Family labels guide kids through Black Dolls, exploring the history, craft, and people behind the dolls. Young visitors are greeted at the exhibition’s entrance by a doll whose image leads them through a kid-friendly interpretation of the exhibition, encourages them to look for specific details, and suggests topics to discuss with their family.
For families, March will feature a month-long celebration of the exhibition through doll making, costumed interpretation, and “bring your doll to the museum” days, culminating in a celebration of the American Girl doll Addy, whose birthday is April 9. Family programs will dive into the history of domestic workers in 19th-century New York City; the lives of enslaved children, pulling from first person accounts from the 19th century; the artistry and evolution of the headwrap; and the history of blackface. For additional details, visit the DiMenna Children’s History Museum family programs calendar.
The exhibition is generously supported by the Coby Foundation, the National Endowment for the Arts, and the Decorative Arts Trust. Exhibitions at New-York Historical are made possible by Dr. Agnes Hsu-Tang and Oscar Tang, the Saunders Trust for American History, the Evelyn & Seymour Neuman Fund, the New York City Department of Cultural Affairs in partnership with the City Council, and the New York State Council on the Arts with the support of the Office of the Governor and the New York State Legislature. WNET is the media sponsor.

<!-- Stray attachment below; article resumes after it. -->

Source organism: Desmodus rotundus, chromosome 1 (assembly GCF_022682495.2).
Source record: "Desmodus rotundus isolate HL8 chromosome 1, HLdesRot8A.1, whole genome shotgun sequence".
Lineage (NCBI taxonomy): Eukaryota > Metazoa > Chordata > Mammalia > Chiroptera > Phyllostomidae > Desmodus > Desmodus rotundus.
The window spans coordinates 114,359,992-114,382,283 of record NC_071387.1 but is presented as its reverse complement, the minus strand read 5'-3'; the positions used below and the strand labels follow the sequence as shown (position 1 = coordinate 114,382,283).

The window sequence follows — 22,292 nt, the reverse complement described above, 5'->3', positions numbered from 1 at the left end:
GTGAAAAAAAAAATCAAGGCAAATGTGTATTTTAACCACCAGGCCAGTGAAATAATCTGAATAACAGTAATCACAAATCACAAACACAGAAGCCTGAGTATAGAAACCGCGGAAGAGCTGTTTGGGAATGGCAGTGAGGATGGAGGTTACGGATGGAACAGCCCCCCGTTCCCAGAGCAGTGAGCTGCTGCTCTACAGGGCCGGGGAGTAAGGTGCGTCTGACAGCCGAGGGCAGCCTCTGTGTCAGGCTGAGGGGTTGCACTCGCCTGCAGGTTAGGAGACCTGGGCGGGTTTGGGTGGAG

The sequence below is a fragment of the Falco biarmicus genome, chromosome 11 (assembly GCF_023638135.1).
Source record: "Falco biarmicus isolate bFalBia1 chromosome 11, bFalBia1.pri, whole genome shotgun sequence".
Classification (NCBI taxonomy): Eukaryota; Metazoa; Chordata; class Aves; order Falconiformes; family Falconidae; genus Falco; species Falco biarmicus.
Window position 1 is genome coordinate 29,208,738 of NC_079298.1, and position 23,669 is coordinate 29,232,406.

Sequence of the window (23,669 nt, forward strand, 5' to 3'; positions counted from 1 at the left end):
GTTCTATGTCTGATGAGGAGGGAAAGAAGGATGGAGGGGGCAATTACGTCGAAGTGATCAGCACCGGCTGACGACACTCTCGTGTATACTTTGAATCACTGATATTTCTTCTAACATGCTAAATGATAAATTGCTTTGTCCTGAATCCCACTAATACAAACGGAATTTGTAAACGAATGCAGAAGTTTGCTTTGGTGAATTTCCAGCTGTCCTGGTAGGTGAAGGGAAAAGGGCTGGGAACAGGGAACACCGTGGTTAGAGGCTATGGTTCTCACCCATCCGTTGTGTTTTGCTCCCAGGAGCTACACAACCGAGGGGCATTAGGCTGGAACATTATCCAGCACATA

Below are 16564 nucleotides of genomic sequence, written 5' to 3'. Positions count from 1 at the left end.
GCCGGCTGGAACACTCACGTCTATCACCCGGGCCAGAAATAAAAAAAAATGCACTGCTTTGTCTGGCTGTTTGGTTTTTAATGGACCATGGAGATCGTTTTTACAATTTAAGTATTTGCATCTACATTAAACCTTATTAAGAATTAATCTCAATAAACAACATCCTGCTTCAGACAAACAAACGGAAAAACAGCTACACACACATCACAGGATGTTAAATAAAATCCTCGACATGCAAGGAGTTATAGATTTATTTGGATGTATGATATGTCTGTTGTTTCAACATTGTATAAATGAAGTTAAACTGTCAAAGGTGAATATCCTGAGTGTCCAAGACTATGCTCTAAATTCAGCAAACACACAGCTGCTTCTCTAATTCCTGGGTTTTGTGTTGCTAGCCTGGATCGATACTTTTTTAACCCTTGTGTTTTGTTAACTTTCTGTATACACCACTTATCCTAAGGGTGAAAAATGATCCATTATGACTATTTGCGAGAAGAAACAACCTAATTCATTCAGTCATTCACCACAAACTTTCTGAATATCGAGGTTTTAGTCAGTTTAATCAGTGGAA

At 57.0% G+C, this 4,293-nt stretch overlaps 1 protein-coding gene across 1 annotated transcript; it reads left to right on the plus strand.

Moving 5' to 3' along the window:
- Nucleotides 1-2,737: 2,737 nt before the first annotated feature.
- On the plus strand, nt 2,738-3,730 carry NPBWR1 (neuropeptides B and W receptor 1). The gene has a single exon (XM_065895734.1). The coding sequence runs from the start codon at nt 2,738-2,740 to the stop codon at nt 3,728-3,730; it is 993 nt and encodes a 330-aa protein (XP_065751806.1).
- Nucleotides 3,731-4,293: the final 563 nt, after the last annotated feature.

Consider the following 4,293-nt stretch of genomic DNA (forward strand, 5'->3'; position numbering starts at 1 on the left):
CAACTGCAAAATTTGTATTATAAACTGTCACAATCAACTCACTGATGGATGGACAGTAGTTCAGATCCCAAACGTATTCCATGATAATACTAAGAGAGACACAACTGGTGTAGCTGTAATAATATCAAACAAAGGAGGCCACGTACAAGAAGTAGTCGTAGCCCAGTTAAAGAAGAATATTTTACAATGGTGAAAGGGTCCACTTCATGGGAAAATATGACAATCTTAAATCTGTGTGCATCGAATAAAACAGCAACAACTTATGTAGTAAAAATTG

About New-York Historical Society
Experience 400 years of history through groundbreaking exhibitions, immersive films, and thought-provoking conversations among renowned historians and public figures at the New-York Historical Society, New York’s first museum. A great destination for history since 1804, the Museum and the Patricia D. Klingenstein Library convey the stories of the city and nation’s diverse populations, expanding our understanding of who we are as Americans and how we came to be. Ever-rising to the challenge of bringing little or unknown histories to light, New-York Historical will soon inaugurate a new annex housing its Academy for American Democracy as well as the American LGBTQ+ Museum. These latest efforts to help forge the future by documenting the past join New-York Historical’s DiMenna Children’s History Museum and Center for Women’s History. Digital exhibitions, apps, and our For the Ages podcast make it possible for visitors everywhere to dive more deeply into history. Connect with us at nyhistory.org or at @nyhistory on Facebook, Twitter, Instagram, YouTube, and Tumblr.